Getting Battle Ready – Tips For the Military Spouse During Deployment


If you ask any military spouse who has endured a deployment or a brief separation from their service member you will probably find at least one thing in common. Something will always break, explode, get lost, get stolen, become attached or unattached very soon after they leave. It’s as if there is a strange “separation phenomenon” that only happens when your spouse is in Iraq, BMT, Afghanistan, out to sea or some other place where you can’t text them to come and figure out why the toilet is overflowing and where the shut off valve is. What’s even more bizarre is that you will probably never have these issues again.

When my husband deployed to Afghanistan recently, within the first month I fell down the stairs and broke my toe. My baby boy had some health challenges that, though weren’t serious in the grand scheme of things, were definitely inconvenient. And my 3 year old suddenly aged 13 years and knew way too much about how to help me care for him (Mommy, he doesn’t want that, he needs his paci..???). If it’s your first deployment or separation you may be surprised at how these things unfold, and at how well you will handle them. So read on for your battle plan, and if you’re an experienced warrior I know you’re nodding your head in agreement.

Predeparture. Your deployment survival depends heavily on your preparation. Your spouse is key here to help you get yourself together before he leaves. Establish a list of contact numbers, ESPECIALLY to people in his unit. Your husband’s unit is ultimately YOUR unit too so get to know them! Get a tour of your unit before he leaves. Ask questions, find out who the commander is, the first sergeant and his immediate supervisor. Shake hands and lay eyes on the people he serves with because you serve with them too.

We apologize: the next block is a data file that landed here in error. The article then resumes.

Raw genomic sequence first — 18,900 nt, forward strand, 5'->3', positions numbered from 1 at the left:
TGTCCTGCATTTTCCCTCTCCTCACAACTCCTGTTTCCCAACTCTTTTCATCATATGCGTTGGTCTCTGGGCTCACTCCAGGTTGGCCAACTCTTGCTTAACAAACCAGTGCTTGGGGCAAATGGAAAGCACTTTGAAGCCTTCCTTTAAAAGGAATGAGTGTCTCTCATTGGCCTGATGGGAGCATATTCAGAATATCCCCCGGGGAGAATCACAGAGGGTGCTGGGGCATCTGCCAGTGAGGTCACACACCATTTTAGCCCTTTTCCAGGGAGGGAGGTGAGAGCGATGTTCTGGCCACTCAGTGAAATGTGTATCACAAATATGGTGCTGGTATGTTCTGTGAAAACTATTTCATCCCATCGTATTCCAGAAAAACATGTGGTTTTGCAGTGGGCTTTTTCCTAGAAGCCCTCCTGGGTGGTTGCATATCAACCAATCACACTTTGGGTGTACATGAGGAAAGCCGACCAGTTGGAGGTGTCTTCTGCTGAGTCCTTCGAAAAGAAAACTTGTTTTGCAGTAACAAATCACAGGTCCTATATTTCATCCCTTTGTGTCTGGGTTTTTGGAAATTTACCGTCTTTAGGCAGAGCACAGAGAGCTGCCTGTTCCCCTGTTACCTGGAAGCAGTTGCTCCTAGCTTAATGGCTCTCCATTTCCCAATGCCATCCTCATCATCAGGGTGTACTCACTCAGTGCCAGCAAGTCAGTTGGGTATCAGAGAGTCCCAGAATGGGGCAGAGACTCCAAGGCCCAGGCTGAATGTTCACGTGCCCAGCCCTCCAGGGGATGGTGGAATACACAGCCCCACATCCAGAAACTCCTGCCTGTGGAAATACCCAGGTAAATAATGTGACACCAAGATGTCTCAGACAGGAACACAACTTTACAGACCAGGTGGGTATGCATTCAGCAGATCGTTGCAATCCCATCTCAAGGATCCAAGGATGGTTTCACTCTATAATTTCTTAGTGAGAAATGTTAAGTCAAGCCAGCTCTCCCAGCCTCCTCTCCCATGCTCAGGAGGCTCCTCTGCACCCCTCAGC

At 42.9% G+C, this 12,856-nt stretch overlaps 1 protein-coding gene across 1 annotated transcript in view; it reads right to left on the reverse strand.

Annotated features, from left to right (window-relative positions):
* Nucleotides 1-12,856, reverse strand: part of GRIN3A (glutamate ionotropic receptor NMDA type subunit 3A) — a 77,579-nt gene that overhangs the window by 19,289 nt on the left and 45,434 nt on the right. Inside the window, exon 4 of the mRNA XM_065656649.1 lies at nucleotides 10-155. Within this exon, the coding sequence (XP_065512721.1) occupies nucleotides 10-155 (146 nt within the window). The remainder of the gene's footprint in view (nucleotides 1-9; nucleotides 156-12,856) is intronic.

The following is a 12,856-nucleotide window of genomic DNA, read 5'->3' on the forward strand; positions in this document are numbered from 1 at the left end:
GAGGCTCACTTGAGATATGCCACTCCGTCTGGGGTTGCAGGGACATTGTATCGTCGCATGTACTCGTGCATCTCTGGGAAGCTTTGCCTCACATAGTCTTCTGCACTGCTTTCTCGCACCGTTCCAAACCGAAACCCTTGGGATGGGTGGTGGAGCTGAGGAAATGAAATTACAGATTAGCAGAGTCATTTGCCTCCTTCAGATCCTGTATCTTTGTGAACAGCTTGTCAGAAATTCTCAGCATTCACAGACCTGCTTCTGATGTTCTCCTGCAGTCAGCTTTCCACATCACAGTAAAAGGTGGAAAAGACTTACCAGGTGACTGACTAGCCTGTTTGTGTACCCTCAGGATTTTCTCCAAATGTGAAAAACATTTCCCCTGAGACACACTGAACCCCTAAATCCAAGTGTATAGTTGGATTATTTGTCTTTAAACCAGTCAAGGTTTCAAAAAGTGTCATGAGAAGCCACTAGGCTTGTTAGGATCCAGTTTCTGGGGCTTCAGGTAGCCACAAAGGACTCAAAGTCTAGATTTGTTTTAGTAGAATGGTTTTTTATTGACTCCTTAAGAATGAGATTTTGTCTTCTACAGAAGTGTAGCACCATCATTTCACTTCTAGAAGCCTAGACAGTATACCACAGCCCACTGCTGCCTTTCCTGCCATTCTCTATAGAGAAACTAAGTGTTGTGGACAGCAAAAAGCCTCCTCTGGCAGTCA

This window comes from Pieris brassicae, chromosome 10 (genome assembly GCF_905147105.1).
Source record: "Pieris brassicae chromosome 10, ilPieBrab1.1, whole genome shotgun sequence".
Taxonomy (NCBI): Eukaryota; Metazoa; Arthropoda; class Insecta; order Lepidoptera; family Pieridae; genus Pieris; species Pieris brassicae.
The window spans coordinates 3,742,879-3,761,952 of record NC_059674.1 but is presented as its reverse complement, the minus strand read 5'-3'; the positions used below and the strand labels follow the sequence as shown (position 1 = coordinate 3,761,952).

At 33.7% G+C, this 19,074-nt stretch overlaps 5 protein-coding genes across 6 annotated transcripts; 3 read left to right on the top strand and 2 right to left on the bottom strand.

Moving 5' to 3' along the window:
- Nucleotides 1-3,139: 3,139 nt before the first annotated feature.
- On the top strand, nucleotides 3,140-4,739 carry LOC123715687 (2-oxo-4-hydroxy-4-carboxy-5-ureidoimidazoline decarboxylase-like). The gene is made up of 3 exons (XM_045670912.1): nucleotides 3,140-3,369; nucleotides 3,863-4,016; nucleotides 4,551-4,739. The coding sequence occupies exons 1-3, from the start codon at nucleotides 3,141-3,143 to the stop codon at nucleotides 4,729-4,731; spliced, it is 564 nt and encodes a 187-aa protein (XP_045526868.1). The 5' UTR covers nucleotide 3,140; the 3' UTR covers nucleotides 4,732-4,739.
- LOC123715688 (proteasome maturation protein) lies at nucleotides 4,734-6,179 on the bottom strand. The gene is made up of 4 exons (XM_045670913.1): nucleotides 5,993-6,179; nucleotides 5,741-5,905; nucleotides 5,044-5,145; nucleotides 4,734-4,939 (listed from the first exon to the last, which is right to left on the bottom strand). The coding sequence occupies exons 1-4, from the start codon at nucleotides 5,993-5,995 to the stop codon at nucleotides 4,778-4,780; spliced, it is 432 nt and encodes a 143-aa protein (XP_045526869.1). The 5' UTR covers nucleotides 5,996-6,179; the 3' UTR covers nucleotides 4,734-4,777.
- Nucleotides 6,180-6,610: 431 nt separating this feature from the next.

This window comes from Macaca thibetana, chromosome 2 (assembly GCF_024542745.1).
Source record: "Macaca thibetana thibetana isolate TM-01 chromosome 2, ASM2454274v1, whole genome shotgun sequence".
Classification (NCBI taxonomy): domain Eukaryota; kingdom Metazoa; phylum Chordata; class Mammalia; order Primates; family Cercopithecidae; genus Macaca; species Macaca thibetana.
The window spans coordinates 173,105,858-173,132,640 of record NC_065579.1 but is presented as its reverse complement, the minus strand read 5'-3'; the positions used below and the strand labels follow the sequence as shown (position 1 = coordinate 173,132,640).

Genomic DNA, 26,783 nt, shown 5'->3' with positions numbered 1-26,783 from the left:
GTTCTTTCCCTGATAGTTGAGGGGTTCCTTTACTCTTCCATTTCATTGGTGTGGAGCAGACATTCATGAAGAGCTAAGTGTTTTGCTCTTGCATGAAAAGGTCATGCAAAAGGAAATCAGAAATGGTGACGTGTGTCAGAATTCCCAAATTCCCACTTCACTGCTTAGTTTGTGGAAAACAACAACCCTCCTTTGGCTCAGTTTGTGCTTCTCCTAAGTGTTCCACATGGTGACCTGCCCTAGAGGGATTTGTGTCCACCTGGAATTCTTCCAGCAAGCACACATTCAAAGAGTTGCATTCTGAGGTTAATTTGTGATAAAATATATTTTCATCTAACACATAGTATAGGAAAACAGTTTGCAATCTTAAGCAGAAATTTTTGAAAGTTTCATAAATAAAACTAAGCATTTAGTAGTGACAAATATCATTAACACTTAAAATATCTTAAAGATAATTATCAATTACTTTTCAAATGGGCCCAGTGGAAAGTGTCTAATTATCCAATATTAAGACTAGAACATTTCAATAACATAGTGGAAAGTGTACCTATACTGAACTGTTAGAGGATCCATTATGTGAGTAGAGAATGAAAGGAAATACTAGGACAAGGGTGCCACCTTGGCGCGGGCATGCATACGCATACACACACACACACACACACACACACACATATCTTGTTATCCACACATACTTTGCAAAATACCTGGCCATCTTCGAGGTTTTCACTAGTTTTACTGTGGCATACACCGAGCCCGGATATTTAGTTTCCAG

During separation. Now that he’s gone, you will quickly adjust to life with a new “normal”. Here are some tips to help you and your children through the tough times:

  • Stay attuned to your child’s behavior and actions. Talk to them frequently about the separation and help them deal with their emotions. In this day and age of technology, no longer do they have to wait 2 months for a letter! We Skyped with my husband, posted online videos and made a “countdown calendar” with stickers for my daughter.
  • Schedule, schedule, schedule. The quicker you’re on one the better for you and them.
  • Cereal for dinner. One very wise spouse clued me in when she learned I was still cooking dinner. Life got a whole lot more simple when I finally got out of that habit and on some nights served up some Cherrios.
  • Engage your support team. It’s difficult and they know it. The right support team will encourage you in this and be a bright spot for you. Make sure the team you select supports the military, supports the work you do as a military spouse and knows when to be quiet and let you vent.
  • If you don’t have kids, yaaay for you! This just got a little easier. Now is the time for you to focus on some goals or projects you’ve been procrastinating on that can be a source of pride for you and him when he returns.

Post-separation. He’s baaaaack….and so is your sanity. Now plan a great reunion:

  • Get excited, but be aware that there is still a readjustment period. What was normal without him is now weird with him. So give yourself some time to reestablish a new routine, especially if you have kids.
  • Get smaller kids ready with a “fun things to do with Daddy ” list.. If you have toddlers, saying, “Daddy is coming home in 2 weeks!” probably won’t do since most toddlers don’t know 2 weeks from tomorrow. I prepared my daughter by asking her what things did she miss doing with daddy. Then I asked what she wanted to do with him when he returned. She came up with 5 things and then we repeated that during the weeks leading up to his return. It wasn’t until we were at the airport that she realized he was really coming back.
  • Plan some fun family time, but don’t overdo it. You don’t want to tour the city, and go out every night and not appreciate the fact that he’s actually home.
  • Plan some adult time. I’m a believer in marriage as the most important human relationship you will ever experience. Therefore, I advocate…do what you need to do to get alone with your man! Do you have a basement? Use it! A garage? Make it work! A babysitter? Even better!

Separations can be difficult but with the right plan, resources and tools you can be successful. And if you go home with family during the deployment, revel in the blessing of having so many people around you to love on your children, on you and to help you through it.

Source by Lori R. Bell

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